Quest For Fire Review

Quest For Fire
A tale of three prehistoric warriors who embark on a quest to rediscover the flame their tribe has lost, braving mammoths, saber-toothed tigers, and tribes of cannibals.

by Ian Nathan |
Release Date:

31 Jul 1981

Running Time:

100 minutes



Original Title:

Quest For Fire

You’ve got to admire the effort put in to this attempt to recreate the realities of prehistoric living (a clue: it wasn’t pretty); director Jean-Jacques Annaud even turned to linguist Anthony Burgess to create a genuine proto-language of grunts and burps just for the movie. We are supposed to marvel at man’s emerging traits: communication, teamwork, civility (of a sort), but there is one inescapable problem with daring to go verite with the land before time — whatever you do, it looks and, indeed, sounds, like a parody. And, no matter how hard you true to take it seriously, no dice.

In fact, for all its mud and blather, the savage landscapes captured from the Canadian and Scottish locations, you can’t help missing the stop-motion dinosaurs chasing after Raquel Welch in One Million Years BC. Any half-bright schoolboy could tell you man and dinosaurs have never shared the same hunting grounds (65 million years separates the species) but it leaves a big fun-shaped hole. Thus the perils this trio of hairy, fur-clad actors (Everett McGill, Ron Perlman, Nicholas Kadi) earnestly ooga-booga-ing like its Shakespeare with mastodons, are left to face include such tame palaeonotological difficulties as legging it from a saber-tooted tiger, a tribe of argumentative apes (who could be relatives) and getting trodden on by wooly mammoths (elephants in disguise!). Any excitement is severely limited.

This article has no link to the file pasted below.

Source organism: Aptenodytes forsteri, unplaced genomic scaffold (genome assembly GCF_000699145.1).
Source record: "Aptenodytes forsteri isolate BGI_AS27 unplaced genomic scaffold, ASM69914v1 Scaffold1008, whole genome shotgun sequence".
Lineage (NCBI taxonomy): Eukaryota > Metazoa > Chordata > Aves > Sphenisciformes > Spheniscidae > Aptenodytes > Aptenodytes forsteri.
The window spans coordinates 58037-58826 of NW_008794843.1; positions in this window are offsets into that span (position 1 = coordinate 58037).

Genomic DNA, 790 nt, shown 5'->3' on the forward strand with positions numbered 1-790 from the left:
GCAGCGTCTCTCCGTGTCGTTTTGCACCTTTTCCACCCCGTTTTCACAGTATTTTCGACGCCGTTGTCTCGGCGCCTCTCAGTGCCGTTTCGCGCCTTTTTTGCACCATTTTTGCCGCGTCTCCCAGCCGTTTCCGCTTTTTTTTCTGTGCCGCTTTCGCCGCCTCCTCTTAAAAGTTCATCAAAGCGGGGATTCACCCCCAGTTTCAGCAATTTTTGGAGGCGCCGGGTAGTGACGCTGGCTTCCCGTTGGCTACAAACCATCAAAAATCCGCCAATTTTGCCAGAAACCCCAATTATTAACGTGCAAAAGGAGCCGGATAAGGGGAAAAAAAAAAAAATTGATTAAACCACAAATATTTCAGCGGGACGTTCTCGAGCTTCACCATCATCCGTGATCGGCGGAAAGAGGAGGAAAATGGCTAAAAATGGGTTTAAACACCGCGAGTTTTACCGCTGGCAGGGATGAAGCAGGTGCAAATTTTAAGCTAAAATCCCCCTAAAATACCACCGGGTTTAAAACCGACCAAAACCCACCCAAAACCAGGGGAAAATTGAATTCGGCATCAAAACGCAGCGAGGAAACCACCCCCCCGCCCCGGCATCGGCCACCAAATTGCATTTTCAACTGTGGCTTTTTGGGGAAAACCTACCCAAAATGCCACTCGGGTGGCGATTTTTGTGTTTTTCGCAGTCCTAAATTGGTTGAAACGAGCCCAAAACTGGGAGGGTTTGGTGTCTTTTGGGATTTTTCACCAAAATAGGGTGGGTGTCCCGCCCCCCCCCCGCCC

Annaud is fired by the idea of showing how mankind founded a primitive form of civilization, and treats us to the rapid birth of art, industry (well, regular fire making) and, most radically, respect for women. Actually, there is something quite charming in the scenes where they discover comedy — one tribesman is hit on the head by a loose stone. It might be Annaud’s most telling suggestion — that civilization gained greatest ground through the powers of the belly laugh.

This is supposed to be serious hard-hitting but with most prehistoric depictions, only manages either school reconstruction or parody.
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